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Supreme Court Will Once Again Consider Fate of Affordable Care Act
Written by <a href="index.php?option=com_comprofiler&task=userProfile&user=22846"><span class="small">Robert Barnes, The Washington Post</span></a>   
Monday, 02 March 2020 13:53

Barnes writes: "The Supreme Court will hear a third challenge to the Affordable Care Act, this time at the request of Democratic-controlled states that are fighting a lower court decision that said the entire law must fall."

The US Supreme Court building. (photo: Stefani Reynolds/Bloomberg)
The US Supreme Court building. (photo: Stefani Reynolds/Bloomberg)

Supreme Court Will Once Again Consider Fate of Affordable Care Act

By Robert Barnes, The Washington Post

02 March 20


he Supreme Court will hear a third challenge to the Affordable Care Act, this time at the request of Democratic-controlled states that are fighting a lower court decision that said the entire law must fall.

The court’s review will come in the term that begins in October, which would not leave time for a decision before the November presidential election. The law remains in effect during the legal challenges.

Democrats are eager to keep public attention on the fate of the act, sometimes called Obamacare, which has features voters value, such as required coverage for preexisting conditions. Health care is a leading concern, especially among Democratic voters, and many considered it a persuasive argument when the party won control of the House in 2018.

The House and Democratic-led states asked the court to review a decision last year by a panel of the U.S. Court of Appeals for the 5th Circuit.

Hearing a challenge from Texas and other Republican-led states and backed by the Trump administration, the panel struck down the law’s mandate that individuals buy health insurance but sent back to a lower court the question of whether the rest of the statute can stand without it. The lower court had said the entire law must fall.

On Monday, House Speaker Nancy Pelosi (D-Calif.) chastised the Trump administration for continuing to target the law while health officials throughout the United States race to contain the spread of a highly infectious respiratory disease that has caused more than 3,000 deaths globally.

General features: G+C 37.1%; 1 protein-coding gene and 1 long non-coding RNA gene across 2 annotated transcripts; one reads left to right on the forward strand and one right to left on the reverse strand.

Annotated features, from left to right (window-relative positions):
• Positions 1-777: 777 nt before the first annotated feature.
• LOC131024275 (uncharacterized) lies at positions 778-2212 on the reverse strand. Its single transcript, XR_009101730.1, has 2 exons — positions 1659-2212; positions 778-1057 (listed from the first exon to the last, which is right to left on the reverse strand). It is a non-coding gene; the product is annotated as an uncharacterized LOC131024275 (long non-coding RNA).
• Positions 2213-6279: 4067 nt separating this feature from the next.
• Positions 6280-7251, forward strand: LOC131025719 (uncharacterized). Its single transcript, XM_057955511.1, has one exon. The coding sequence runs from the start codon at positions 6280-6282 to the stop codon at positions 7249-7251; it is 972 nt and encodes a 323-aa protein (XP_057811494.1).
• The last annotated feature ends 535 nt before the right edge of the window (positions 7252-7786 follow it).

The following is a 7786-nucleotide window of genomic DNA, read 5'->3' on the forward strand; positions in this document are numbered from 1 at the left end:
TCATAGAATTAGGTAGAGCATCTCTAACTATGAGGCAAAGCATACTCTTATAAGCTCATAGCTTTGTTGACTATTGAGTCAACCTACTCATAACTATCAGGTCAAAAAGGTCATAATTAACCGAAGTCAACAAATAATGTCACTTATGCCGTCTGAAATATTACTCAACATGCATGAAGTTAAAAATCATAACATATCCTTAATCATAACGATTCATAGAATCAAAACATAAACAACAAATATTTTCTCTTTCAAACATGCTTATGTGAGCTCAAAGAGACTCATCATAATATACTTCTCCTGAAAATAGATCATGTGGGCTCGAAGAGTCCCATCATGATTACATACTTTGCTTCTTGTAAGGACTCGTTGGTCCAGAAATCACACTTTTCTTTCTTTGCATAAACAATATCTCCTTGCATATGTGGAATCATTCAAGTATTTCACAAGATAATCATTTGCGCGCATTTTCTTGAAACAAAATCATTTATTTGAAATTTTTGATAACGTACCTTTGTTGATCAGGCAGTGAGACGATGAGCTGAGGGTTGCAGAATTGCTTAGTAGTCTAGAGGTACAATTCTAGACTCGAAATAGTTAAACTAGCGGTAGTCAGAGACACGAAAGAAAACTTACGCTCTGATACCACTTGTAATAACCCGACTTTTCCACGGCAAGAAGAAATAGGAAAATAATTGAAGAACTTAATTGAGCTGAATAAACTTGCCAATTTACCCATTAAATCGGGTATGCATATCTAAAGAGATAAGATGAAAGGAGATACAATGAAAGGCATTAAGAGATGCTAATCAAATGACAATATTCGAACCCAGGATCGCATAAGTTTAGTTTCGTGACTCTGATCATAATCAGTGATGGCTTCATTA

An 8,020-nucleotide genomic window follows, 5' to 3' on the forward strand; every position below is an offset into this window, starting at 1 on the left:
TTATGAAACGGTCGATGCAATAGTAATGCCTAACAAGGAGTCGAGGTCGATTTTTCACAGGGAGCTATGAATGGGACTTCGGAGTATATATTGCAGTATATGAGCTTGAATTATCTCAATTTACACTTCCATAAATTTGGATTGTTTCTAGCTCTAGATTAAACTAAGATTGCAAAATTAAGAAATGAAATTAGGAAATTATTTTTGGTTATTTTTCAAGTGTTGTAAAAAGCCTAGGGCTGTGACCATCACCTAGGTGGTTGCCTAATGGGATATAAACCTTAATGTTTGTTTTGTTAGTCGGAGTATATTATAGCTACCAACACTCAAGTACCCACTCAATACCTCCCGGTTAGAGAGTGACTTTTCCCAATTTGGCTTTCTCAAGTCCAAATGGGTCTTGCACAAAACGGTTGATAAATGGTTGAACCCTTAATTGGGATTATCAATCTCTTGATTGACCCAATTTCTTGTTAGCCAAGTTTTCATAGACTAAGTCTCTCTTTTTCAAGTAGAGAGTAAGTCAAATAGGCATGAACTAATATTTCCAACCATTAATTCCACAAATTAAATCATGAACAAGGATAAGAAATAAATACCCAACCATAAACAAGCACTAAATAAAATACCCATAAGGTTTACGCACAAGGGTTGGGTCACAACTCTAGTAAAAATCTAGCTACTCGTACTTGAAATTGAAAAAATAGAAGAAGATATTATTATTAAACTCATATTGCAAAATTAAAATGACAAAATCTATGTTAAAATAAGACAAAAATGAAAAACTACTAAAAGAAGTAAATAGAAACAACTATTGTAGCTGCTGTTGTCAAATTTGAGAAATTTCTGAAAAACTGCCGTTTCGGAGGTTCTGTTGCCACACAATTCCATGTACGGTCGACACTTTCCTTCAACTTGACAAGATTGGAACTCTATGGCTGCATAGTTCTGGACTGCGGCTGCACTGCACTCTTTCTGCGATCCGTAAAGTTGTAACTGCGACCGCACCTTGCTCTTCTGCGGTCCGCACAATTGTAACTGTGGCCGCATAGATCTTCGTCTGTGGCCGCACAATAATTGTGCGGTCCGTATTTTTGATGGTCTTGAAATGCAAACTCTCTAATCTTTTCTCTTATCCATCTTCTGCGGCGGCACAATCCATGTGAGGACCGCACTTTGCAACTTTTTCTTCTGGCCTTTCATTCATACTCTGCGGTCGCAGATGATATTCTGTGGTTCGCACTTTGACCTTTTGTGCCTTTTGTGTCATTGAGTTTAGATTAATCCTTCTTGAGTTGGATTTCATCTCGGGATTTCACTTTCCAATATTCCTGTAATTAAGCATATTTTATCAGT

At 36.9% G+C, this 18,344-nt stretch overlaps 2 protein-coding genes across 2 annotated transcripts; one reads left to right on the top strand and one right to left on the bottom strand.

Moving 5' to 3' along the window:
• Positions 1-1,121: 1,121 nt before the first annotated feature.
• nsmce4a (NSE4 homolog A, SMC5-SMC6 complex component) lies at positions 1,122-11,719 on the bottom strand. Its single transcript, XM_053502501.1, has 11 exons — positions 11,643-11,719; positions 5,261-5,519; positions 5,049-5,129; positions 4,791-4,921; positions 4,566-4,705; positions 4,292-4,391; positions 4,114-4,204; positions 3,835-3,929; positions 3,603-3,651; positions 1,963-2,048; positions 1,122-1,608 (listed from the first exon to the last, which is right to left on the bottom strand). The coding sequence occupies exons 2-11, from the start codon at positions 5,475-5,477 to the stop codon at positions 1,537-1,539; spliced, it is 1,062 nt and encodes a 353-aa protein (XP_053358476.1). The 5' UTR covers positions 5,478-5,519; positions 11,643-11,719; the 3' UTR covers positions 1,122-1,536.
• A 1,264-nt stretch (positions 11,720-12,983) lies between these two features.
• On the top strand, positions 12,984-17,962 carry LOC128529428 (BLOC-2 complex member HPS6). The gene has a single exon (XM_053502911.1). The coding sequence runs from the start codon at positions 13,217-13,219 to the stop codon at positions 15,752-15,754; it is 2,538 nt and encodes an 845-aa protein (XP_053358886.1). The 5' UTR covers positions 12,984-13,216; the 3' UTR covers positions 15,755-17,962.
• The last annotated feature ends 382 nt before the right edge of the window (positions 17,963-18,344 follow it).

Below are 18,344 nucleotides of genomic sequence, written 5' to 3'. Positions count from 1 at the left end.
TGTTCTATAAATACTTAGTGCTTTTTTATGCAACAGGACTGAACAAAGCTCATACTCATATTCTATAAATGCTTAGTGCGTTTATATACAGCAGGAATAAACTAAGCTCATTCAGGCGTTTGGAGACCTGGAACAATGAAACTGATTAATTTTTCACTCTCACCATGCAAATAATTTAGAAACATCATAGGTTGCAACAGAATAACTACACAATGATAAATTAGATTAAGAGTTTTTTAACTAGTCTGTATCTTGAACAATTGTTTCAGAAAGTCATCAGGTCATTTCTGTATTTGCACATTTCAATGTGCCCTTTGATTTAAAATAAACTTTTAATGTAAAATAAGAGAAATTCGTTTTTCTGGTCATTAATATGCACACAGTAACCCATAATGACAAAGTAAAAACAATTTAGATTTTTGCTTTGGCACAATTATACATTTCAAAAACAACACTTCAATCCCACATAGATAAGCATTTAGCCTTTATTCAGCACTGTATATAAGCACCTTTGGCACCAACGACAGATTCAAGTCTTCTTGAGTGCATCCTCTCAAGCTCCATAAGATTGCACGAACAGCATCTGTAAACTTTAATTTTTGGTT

“Even in the middle of the coronavirus crisis, the Trump Administration continues to ask the court to destroy protections for people with pre-existing conditions and tear away health coverage from tens of millions of Americans,” she said in a statement, calling the law “even more critical during a dangerous epidemic.”

The House told the Supreme Court that the 5th Circuit decision “poses a severe, immediate, and ongoing threat to the orderly operation of health-care markets throughout the country, casts considerable doubt over whether millions of individuals will continue to be able to afford vitally important care, and leaves a critical sector of the nation’s economy in unacceptable limbo.”

The House and Democratic states also have been eager to get the issue before the Supreme Court because the majority that has upheld the ACA in two previous challenges remains.

President Trump’s solicitor general, Noel Francisco, replied that the 5th Circuit decision simply preserved the status quo until a lower court could look more closely at which parts of the law should survive. He said it would be premature for the high court to intervene.

The Supreme Court earlier had turned down a motion by the House and Democratic challengers to hear the case this term.

“As Texas and the Trump Administration fight to disrupt our healthcare system and the coverage that millions of people rely upon, we look forward to making our case in defense of the ACA,” California Attorney General Xavier Becerra, whose office had led the Democratic effort, said in a statement after the court’s announcement. “American lives depend upon it.”

The latest challenge began when congressional Republicans, lacking the votes to repeal the ACA, removed the penalty for an individual who does not buy health insurance.

Republican attorneys general argued that by reducing the penalty to zero, Congress had removed the essential element that made the program constitutional, and that the entire statute must fall.

A Texas judge agreed. The Trump administration first argued that the individual mandate could be severed from the rest of the law, but then changed its mind and urged the appeals court to strike the entire law.

Democratic states then stepped in. They said Congress’s action did not nullify the law, and made clear that even if the mandate itself must fall, the rest of the law should stand.

When Democrats took control of the House, they joined the effort to defend the law.

At the 5th Circuit, a panel split 2 to 1 on the question. Two judges agreed that the mandate was void, but sent the case back to the district judge to decide what parts of the law could still stand.

The third judge said that the mandate elimination made no difference, and that Congress had been clear it was not repealing the rest of the law.

It will be the third major challenge to the law, President Barack Obama’s most important domestic achievement.

In 2012, the court upheld the mandate that most Americans obtain insurance or pay a penalty, saying it fell under Congress’s taxing power. Chief Justice John G. Roberts Jr. joined the court’s liberals in the 5-to-4 decision, drawing the lasting enmity of some conservatives.

In 2015, those five justices — all still on the court — were joined by Justice Anthony M. Kennedy, who is now retired, in upholding the law against another challenge. It involved tax subsidies. your social media marketing partner